“Why did it take Juno almost six weeks from the time Max died to disclose his death?” he wondered. “Maybe if they had reported Max’s death and investigated right away, the other two patients wouldn’t be dead.”
The family has hired a lawyer and is considering legal action against Juno.
Christopher Williams, a Juno spokesman, told STAT in an emailed statement that deaths in cancer trials of very ill patients are, “unfortunately, not uncommon” and typically aren’t immediately announced. He said Juno reviewed the death and added, “We fully understand how difficult this is for the patient’s family. … We extend our sincere condolences to them.”
To date, 38 patients with leukemia have been treated in the trial, and Williams said the treatment’s efficacy is roughly what it was in an earlier study, when 82 percent of patients experienced at least temporary remission. “The challenge we face,” he said, is that “we have helped a number of patients with the product, but the safety signals are worse than we expected.”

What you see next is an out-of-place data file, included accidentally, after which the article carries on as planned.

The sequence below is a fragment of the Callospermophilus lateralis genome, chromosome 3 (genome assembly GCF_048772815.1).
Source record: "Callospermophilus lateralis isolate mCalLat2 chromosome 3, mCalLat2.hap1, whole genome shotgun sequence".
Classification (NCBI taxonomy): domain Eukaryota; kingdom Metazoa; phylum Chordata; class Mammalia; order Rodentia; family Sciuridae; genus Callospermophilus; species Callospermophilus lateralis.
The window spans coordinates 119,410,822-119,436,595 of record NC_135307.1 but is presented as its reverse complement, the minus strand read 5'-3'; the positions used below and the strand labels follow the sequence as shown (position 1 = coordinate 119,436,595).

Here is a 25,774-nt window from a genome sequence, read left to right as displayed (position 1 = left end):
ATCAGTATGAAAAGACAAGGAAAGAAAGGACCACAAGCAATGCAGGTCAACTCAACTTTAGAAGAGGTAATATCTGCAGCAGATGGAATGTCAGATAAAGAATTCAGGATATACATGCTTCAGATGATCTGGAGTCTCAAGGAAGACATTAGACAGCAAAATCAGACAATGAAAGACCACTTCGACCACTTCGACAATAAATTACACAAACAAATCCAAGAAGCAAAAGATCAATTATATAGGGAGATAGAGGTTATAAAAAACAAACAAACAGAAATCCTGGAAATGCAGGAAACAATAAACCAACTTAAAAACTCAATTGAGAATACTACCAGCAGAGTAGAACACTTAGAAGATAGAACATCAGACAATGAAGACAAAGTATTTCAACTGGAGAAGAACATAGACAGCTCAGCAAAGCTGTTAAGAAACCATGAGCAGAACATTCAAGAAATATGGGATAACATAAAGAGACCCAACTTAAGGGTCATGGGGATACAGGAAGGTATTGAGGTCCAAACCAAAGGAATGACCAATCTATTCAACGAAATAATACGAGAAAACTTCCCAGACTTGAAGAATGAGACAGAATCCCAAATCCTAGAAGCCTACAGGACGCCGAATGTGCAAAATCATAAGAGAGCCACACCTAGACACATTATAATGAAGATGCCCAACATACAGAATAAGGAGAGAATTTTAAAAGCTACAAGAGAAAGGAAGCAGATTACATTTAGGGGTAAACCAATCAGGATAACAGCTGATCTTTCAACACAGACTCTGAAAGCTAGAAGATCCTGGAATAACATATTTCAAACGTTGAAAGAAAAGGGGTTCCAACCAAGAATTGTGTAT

Max’s story speaks to the hope and trust that desperately sick patients and their families are willing to place in new, experimental therapies — as well as their tendency to minimize the risks inherent in unproven treatments that scientists don’t fully understand.
“Max completely believed in the CAR T-cells,” said his girlfriend, Carrie Harshbarger. “He told all his friends: ‘I am so lucky, so privileged to get in this trial.’ I don’t remember him talking about the risk.”
Immunotherapies such as CAR-T are high-wire acts. They work by revving up the body’s immune system to fight the cancer, but the same hyperactive immune cells that kill cancer cells can sometimes turn against the patient, attacking organs, including the brain. For patients like Max, however, the risks may seem worth it.
For Max’s father, the death of his oldest son weighed especially heavily. Only two years earlier, while Max was in remission from his first bout with leukemia, another son, Max’s half brother Daniel, was diagnosed with a rare type of muscle cancer. He died nine months later, at the age of 11.
“As adults, we’re not supposed to lose our children,” Michael said. Yet in a span of 14 months, he lost two.